Forum for Science, Industry and Business

Sponsored by:     3M 
Search our Site:

 

When leaves fall, more is occurring than a change of weather

23.09.2008
MU researchers identify genetic pathway of abscission, which could lead to future economic benefits

A falling leaf often catches a poet's eye, but scientists also wonder about the phenomenon that causes leaves to fall, or abscission in plants. Abscission is the physiological process plants use to separate entire organs, such as leaves, petals, flowers and fruit, that allow plants to discard non-functional or infected organs.

University of Missouri researchers have uncovered the genetic pathway that controls abscission in the plant species Arabidopsis thaliana. The ability to control abscission in plants is of special interest to those in the commercial fruit tree and cut flower industries, which rely heavily on abscission-promoting or inhibiting agents to regulate fruit quality and pre-harvest fruit drop.

"Understanding the physiological mechanism by which plants control abscission is important for understanding both plant development and plant defense mechanisms," said John Walker, director of the MU Interdisciplinary Plant Group at the Christopher S. Bond Life Sciences Center. "Insight into the process of abscission in Arabidopsis thaliana provides a foundation for understanding this fundamental physiological process in other plant species."

Plants abscise an organ for a number of reasons, according Walker. Aged leaves, for example, may be shed to facilitate the recycling of nutrients, ripening fruits dropped to promote seed dispersal and infected or diseased floral organs discarded to prevent the spread of disease. However, why Arabidopsis thaliana is a small flowering plant that is native to Europe, Asia and northwestern Africa, sheds its floral parts after maturation is unclear. The floral part on the plant does not take significant space and abscission does not appear to serve an obvious function. Yet, the genes for abscission have been there for a really long time, Walker said.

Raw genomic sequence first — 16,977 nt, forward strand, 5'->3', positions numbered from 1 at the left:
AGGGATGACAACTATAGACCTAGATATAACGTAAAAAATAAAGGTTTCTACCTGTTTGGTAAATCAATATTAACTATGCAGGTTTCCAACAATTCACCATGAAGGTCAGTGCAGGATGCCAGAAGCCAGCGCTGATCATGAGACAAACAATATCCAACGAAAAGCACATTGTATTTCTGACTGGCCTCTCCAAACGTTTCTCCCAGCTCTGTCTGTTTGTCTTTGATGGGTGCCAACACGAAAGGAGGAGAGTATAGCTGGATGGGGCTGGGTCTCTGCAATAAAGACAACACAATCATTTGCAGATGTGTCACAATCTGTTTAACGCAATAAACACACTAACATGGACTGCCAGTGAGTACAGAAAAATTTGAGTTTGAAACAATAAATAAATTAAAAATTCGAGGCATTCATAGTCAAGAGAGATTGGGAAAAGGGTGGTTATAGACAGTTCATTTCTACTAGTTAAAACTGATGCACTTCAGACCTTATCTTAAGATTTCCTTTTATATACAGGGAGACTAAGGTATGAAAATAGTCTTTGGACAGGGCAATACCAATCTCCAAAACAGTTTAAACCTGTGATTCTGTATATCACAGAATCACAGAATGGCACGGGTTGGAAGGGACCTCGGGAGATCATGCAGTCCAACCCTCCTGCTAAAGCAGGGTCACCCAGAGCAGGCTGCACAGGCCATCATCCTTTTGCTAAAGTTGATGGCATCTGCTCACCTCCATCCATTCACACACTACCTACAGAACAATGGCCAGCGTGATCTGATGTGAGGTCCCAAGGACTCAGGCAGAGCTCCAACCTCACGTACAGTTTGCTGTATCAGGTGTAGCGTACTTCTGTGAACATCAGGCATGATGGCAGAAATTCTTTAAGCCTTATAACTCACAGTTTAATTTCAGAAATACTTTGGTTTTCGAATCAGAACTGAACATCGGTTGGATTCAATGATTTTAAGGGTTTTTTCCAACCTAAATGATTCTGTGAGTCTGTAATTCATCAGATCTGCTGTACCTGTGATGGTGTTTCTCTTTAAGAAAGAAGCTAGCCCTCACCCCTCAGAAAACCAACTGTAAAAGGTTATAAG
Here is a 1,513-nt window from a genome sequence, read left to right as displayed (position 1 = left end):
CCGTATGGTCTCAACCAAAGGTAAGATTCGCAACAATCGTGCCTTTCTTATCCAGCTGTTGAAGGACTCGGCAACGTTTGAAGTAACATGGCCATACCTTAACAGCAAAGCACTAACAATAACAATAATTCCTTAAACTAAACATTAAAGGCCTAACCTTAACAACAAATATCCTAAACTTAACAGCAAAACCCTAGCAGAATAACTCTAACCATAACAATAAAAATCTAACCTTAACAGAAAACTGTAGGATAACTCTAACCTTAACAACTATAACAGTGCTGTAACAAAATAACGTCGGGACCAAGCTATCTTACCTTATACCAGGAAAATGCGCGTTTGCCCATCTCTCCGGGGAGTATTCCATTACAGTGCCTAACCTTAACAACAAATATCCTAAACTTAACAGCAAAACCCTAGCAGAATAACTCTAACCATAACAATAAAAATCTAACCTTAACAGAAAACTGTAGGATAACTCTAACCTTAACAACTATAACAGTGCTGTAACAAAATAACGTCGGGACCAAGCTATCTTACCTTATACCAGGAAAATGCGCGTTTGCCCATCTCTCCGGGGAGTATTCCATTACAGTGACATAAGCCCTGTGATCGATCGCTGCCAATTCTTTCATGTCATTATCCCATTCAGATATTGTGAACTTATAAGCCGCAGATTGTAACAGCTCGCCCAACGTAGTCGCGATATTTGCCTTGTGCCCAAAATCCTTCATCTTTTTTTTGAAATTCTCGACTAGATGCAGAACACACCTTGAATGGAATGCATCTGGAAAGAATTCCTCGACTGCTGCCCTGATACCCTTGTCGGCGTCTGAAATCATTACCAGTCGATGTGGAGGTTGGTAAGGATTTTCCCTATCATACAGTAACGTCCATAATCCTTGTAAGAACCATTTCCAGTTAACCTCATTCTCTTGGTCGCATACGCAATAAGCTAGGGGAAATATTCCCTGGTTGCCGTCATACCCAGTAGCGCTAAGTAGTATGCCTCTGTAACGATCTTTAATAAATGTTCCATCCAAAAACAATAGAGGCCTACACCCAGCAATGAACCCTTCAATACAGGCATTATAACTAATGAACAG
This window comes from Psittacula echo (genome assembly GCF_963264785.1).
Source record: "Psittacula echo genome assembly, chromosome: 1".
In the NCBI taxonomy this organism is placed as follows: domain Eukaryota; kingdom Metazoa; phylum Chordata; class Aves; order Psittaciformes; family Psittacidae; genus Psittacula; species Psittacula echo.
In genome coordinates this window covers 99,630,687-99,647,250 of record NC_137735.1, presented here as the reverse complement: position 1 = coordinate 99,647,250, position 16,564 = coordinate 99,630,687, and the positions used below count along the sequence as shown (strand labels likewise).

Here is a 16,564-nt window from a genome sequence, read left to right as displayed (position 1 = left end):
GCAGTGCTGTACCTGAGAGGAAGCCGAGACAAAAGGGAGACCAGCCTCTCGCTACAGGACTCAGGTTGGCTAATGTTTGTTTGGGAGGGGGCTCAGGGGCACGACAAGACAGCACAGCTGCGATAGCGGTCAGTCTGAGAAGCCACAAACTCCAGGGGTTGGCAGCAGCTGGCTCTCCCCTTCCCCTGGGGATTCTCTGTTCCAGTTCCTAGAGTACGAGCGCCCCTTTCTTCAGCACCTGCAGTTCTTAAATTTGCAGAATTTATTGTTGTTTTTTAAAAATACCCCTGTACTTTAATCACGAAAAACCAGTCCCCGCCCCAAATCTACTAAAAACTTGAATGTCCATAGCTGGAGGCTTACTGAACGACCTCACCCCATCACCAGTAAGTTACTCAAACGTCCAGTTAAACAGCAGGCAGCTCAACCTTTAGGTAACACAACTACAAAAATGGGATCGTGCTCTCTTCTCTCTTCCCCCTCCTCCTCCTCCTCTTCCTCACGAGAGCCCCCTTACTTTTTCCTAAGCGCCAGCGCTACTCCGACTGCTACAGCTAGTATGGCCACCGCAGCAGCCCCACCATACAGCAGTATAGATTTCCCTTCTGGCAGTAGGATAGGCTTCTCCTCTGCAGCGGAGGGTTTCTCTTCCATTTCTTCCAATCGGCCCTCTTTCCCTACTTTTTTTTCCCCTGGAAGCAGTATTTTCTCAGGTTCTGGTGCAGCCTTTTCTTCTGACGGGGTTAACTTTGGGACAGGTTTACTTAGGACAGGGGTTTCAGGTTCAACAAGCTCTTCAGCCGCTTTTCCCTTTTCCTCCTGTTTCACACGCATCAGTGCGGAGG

Previous studies analyzing abscission in plants have implicated several different genes and gene products. Walker and his colleagues are the first to identify a pathway of genes involved in the process of abscission in Arabidopsis by using a combination of molecular genetics and imagine techniques.

"The process of abscission is a phenomenon that we have yet to fully understand," said Walker, who is also a professor of biological sciences in MU's College of Arts and Science. "Several different genes are involved in the process. Instead of looking at individual genes or proteins, we looked at an entire network at once to see how the difference genes work together in abscission."

Kelsey Jackson | EurekAlert!
Further information:
http://www.missouri.edu

More articles from Ecology, The Environment and Conservation:

nachricht Bioinvasion on the rise
15.02.2017 | Universität Konstanz

nachricht Litter Levels in the Depths of the Arctic are On the Rise
10.02.2017 | Alfred-Wegener-Institut, Helmholtz-Zentrum für Polar- und Meeresforschung

All articles from Ecology, The Environment and Conservation >>>